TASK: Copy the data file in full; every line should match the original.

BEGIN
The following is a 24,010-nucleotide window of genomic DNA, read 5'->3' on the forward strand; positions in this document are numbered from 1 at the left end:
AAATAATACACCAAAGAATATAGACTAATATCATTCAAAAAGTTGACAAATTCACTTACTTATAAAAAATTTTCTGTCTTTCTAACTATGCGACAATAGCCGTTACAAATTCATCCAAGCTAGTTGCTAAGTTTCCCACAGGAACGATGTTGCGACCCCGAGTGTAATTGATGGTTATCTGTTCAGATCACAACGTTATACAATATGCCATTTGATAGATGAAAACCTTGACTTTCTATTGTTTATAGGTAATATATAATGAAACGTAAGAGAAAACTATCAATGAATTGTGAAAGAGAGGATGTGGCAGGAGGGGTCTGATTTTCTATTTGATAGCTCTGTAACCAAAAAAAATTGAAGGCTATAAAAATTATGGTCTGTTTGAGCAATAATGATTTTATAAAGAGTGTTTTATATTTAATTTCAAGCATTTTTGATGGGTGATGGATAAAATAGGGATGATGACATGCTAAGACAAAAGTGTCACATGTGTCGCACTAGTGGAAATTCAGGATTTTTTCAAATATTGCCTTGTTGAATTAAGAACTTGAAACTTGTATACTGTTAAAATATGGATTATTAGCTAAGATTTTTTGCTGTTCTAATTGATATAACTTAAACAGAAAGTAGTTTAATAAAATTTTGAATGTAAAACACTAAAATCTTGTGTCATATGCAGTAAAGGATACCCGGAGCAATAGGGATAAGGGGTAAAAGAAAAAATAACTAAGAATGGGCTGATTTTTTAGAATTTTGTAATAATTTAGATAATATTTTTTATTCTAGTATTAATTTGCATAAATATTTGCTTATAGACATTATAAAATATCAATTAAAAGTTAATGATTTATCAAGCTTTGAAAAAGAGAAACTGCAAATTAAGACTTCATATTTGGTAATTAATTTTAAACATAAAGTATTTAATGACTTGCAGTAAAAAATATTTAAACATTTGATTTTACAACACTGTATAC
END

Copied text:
The following is a 24,010-nucleotide window of genomic DNA, read 5'->3' on the forward strand; positions in this document are numbered from 1 at the left end:
AAATAATACACCAAAGAATATAGACTAATATCATTCAAAAAGTTGACAAATTCACTTACTTATAAAAAATTTTCTGTCTTTCTAACTATGCGACAATAGCCGTTACAAATTCATCCAAGCTAGTTGCTAAGTTTCCCACAGGAACGATGTTGCGACCCCGAGTGTAATTGATGGTTATCTGTTCAGATCACAACGTTATACAATATGCCATTTGATAGATGAAAACCTTGACTTTCTATTGTTTATAGGTAATATATAATGAAACGTAAGAGAAAACTATCAATGAATTGTGAAAGAGAGGATGTGGCAGGAGGGGTCTGATTTTCTATTTGATAGCTCTGTAACCAAAAAAAATTGAAGGCTATAAAAATTATGGTCTGTTTGAGCAATAATGATTTTATAAAGAGTGTTTTATATTTAATTTCAAGCATTTTTGATGGGTGATGGATAAAATAGGGATGATGACATGCTAAGACAAAAGTGTCACATGTGTCGCACTAGTGGAAATTCAGGATTTTTTCAAATATTGCCTTGTTGAATTAAGAACTTGAAACTTGTATACTGTTAAAATATGGATTATTAGCTAAGATTTTTTGCTGTTCTAATTGATATAACTTAAACAGAAAGTAGTTTAATAAAATTTTGAATGTAAAACACTAAAATCTTGTGTCATATGCAGTAAAGGATACCCGGAGCAATAGGGATAAGGGGTAAAAGAAAAAATAACTAAGAATGGGCTGATTTTTTAGAATTTTGTAATAATTTAGATAATATTTTTTATTCTAGTATTAATTTGCATAAATATTTGCTTATAGACATTATAAAATATCAATTAAAAGTTAATGATTTATCAAGCTTTGAAAAAGAGAAACTGCAAATTAAGACTTCATATTTGGTAATTAATTTTAAACATAAAGTATTTAATGACTTGCAGTAAAAAATATTTAAACATTTGATTTTACAACACTGTATAC